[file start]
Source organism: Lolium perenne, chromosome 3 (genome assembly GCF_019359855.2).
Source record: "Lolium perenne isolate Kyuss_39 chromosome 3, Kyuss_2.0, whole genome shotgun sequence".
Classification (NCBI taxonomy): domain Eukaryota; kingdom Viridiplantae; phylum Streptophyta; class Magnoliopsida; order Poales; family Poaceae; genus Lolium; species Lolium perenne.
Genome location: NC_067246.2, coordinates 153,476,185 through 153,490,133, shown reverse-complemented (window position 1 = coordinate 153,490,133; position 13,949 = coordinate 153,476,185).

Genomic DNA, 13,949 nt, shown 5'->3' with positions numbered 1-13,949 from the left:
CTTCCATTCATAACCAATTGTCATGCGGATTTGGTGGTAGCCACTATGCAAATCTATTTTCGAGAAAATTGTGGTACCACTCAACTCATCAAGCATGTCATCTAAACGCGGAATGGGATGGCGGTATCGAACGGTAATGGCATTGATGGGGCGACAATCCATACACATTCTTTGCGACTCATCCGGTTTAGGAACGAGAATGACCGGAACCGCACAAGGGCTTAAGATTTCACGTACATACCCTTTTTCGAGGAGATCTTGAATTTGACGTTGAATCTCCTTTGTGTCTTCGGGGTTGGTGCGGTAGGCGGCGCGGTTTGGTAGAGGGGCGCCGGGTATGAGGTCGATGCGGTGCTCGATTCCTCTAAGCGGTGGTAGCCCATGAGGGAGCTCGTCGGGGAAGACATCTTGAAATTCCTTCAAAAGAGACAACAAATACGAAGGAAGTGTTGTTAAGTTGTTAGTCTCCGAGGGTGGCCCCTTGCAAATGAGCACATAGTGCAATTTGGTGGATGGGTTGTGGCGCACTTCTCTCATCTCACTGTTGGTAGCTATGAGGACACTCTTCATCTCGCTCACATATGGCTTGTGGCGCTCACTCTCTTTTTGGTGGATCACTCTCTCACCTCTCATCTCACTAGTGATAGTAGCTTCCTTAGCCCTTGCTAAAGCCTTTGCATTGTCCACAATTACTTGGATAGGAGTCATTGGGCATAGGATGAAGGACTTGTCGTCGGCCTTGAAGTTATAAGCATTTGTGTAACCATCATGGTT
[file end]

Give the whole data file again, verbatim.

Source organism: Lolium perenne, chromosome 3 (genome assembly GCF_019359855.2).
Source record: "Lolium perenne isolate Kyuss_39 chromosome 3, Kyuss_2.0, whole genome shotgun sequence".
Classification (NCBI taxonomy): domain Eukaryota; kingdom Viridiplantae; phylum Streptophyta; class Magnoliopsida; order Poales; family Poaceae; genus Lolium; species Lolium perenne.
Genome location: NC_067246.2, coordinates 153,476,185 through 153,490,133, shown reverse-complemented (window position 1 = coordinate 153,490,133; position 13,949 = coordinate 153,476,185).

Genomic DNA, 13,949 nt, shown 5'->3' with positions numbered 1-13,949 from the left:
CTTCCATTCATAACCAATTGTCATGCGGATTTGGTGGTAGCCACTATGCAAATCTATTTTCGAGAAAATTGTGGTACCACTCAACTCATCAAGCATGTCATCTAAACGCGGAATGGGATGGCGGTATCGAACGGTAATGGCATTGATGGGGCGACAATCCATACACATTCTTTGCGACTCATCCGGTTTAGGAACGAGAATGACCGGAACCGCACAAGGGCTTAAGATTTCACGTACATACCCTTTTTCGAGGAGATCTTGAATTTGACGTTGAATCTCCTTTGTGTCTTCGGGGTTGGTGCGGTAGGCGGCGCGGTTTGGTAGAGGGGCGCCGGGTATGAGGTCGATGCGGTGCTCGATTCCTCTAAGCGGTGGTAGCCCATGAGGGAGCTCGTCGGGGAAGACATCTTGAAATTCCTTCAAAAGAGACAACAAATACGAAGGAAGTGTTGTTAAGTTGTTAGTCTCCGAGGGTGGCCCCTTGCAAATGAGCACATAGTGCAATTTGGTGGATGGGTTGTGGCGCACTTCTCTCATCTCACTGTTGGTAGCTATGAGGACACTCTTCATCTCGCTCACATATGGCTTGTGGCGCTCACTCTCTTTTTGGTGGATCACTCTCTCACCTCTCATCTCACTAGTGATAGTAGCTTCCTTAGCCCTTGCTAAAGCCTTTGCATTGTCCACAATTACTTGGATAGGAGTCATTGGGCATAGGATGAAGGACTTGTCGTCGGCCTTGAAGTTATAAGCATTTGTGTAACCATCATGGTT